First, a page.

But there are some major blind spots inherent in this system. First, the millions of Americans with no credit report are essentially shut out from the word “go.” Second, even when credit reports are available, they are often inaccurate. (In a widely publicized study, the FTC has found that 1 in 5 credit reports contains a material error.)

Third, even when there is a credit report and it’s accurate, it often won’t paint the full picture of a consumer’s financial life or creditworthiness. That’s because there is only so much to be gleaned from a record of debt and repayment. Ask any financial coach: they’ll tell you that debt is just one aspect of the overall picture. Without data describing income, expenses, and savings, it’s impossible to evaluate a consumer’s financial position with any confidence.

Every day, so-called credit-invisible consumers deposit paychecks, contribute to savings accounts, and participate in millions of financial transactions that never show up on credit reports. Maybe it’s time to start looking beyond the credit report.

A better way to judge risk.

At Petal, along with our partners at WebBank, we use a technology called Cashflow Underwriting to help assess creditworthiness. We analyze a person’s larger financial record—including how much they make, save, and spend over time, as well as the bills they pay each month.

That enables WebBank to approve more people, increase their credit limits, and lower the cost of credit for Petal card customers. And WebBank, in partnership with Petal, is not alone in using alternative data to achieve better outcomes. Innovators like OnDeck, Kabbage, and Square Capital apply the same principles to small-business lending.

Immigrants work in lucrative jobs at disproportionately high numbers. 32% of all US computer programmers are immigrants, as well as 30% of healthcare support professionals and 26% of physicians.

The data we use has proven itself to be beneficial on both ends of the borrowing relationship. It helps WebBank make more accurate decisions, and it helps the credit-invisible borrower get one step closer to financial wellbeing. Over time, it has the potential to offer many more people a safe on-ramp to credit access.

But to capture and leverage millions of additional data points requires AI and machine learning—capabilities not easily incorporated into the legacy systems run by traditional financial services firms.

A seismic industry shift.

The preferences of the financial services consumer are changing. That is due, in part, to the high expectations of a digitally proficient customer base and the values of a new generation.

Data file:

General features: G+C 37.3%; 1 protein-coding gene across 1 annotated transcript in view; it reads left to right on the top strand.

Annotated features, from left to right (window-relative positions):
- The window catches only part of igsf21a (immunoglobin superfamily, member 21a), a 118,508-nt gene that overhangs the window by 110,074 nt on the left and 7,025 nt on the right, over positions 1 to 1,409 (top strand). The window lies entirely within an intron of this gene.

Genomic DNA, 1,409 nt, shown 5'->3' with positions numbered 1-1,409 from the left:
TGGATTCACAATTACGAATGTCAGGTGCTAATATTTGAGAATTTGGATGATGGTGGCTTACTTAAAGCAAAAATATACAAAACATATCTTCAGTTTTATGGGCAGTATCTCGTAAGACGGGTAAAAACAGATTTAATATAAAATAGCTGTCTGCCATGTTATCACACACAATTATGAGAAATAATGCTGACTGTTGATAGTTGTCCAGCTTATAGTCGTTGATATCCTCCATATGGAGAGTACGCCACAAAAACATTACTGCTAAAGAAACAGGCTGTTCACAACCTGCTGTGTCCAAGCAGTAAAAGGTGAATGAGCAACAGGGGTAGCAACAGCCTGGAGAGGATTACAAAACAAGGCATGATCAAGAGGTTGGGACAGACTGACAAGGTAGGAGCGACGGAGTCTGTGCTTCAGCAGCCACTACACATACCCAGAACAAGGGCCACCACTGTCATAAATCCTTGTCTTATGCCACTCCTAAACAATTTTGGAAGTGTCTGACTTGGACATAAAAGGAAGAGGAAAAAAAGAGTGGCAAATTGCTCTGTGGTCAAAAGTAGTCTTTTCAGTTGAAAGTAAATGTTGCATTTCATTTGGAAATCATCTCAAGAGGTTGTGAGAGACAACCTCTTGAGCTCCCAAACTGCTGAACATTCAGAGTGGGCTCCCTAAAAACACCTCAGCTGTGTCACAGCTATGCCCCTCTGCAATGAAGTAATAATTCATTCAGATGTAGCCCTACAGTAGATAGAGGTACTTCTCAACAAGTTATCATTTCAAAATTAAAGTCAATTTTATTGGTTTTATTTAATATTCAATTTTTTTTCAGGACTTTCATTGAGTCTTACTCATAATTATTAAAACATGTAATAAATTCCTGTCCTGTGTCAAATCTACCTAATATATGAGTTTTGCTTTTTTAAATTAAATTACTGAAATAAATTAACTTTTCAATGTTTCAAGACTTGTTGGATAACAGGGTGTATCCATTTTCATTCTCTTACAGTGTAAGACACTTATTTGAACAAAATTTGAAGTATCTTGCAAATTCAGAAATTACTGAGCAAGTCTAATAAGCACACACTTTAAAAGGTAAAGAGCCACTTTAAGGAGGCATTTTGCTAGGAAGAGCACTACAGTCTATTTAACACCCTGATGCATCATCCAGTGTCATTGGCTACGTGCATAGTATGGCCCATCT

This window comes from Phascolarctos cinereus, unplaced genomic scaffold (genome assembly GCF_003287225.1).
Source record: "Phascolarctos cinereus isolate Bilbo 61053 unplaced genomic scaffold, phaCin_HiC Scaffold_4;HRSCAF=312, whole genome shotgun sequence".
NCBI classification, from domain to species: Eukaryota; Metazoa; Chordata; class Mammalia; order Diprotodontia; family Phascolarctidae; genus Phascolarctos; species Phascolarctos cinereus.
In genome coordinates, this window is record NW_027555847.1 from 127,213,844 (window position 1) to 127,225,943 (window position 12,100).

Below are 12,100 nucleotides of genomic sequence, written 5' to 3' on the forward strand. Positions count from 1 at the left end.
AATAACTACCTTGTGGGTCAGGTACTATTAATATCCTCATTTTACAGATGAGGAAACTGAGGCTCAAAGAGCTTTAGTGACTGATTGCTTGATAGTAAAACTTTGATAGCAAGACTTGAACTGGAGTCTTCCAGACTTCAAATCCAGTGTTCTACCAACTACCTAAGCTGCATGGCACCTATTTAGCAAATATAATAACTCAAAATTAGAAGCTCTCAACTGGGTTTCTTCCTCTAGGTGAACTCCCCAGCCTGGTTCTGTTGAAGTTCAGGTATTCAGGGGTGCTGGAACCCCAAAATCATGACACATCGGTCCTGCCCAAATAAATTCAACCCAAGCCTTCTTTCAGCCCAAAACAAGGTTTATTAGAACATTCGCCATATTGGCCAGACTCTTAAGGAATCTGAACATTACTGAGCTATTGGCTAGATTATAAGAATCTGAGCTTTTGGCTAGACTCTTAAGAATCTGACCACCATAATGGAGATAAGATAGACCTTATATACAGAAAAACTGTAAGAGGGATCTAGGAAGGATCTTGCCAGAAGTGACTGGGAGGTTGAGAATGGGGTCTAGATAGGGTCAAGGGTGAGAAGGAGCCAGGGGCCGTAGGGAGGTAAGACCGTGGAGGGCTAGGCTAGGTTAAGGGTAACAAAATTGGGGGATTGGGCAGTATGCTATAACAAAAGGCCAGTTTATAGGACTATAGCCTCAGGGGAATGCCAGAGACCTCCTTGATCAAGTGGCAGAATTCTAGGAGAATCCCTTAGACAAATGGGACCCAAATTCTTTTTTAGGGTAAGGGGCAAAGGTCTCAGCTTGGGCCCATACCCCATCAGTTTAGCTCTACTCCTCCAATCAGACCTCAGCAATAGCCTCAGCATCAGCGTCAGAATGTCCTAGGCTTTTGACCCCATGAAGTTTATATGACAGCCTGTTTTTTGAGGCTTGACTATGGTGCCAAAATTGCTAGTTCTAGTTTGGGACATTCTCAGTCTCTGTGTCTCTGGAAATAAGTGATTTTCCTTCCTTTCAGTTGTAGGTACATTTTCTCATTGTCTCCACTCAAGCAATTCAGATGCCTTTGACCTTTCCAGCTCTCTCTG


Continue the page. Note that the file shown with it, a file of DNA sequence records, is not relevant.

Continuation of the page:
Traditional financial services products were developed in the age of “buyer beware” and come with multiple pages of fine print to prove it. Modern technology brings more transparency, more choice, and higher expectations for customer-centric products.

Today’s customer expects honesty, simplicity and transparency. They expect their service providers to be straightforward and to act with their best interests at heart. They won’t stand for less.

Case in point: a recent Deloitte report showed that a majority of millennials would switch financial institutions in favor of a better tech platform. Further, over time, a majority of all customers would abandon a financial institution if its digital channels were not set up to let customers seamlessly make transactions online and by mobile.

Today’s customer expects honesty, simplicity and transparency. They expect their service providers to be straightforward and to act with their best interests at heart.

At Petal, we witnessed firsthand consumers’ overwhelming response to simple, transparent, customer-first digital products when tens of thousands of people signed on to the wait list for the Petal card.

Despite these early advances, we’re only just beginning to establish what a modern, transparent, inclusive financial system might like look like. Working together, traditional institutions and fintechs can build a profitable system that works for everyone—especially the credit-invisible consumer.

Jason Gross is the co-founder & CEO of Petal. He has spoken on topics ranging from financial inclusion and credit access to AI and machine learning in financial services. Previously, he practiced law at Sullivan & Cromwell and Gunderson Dettmer.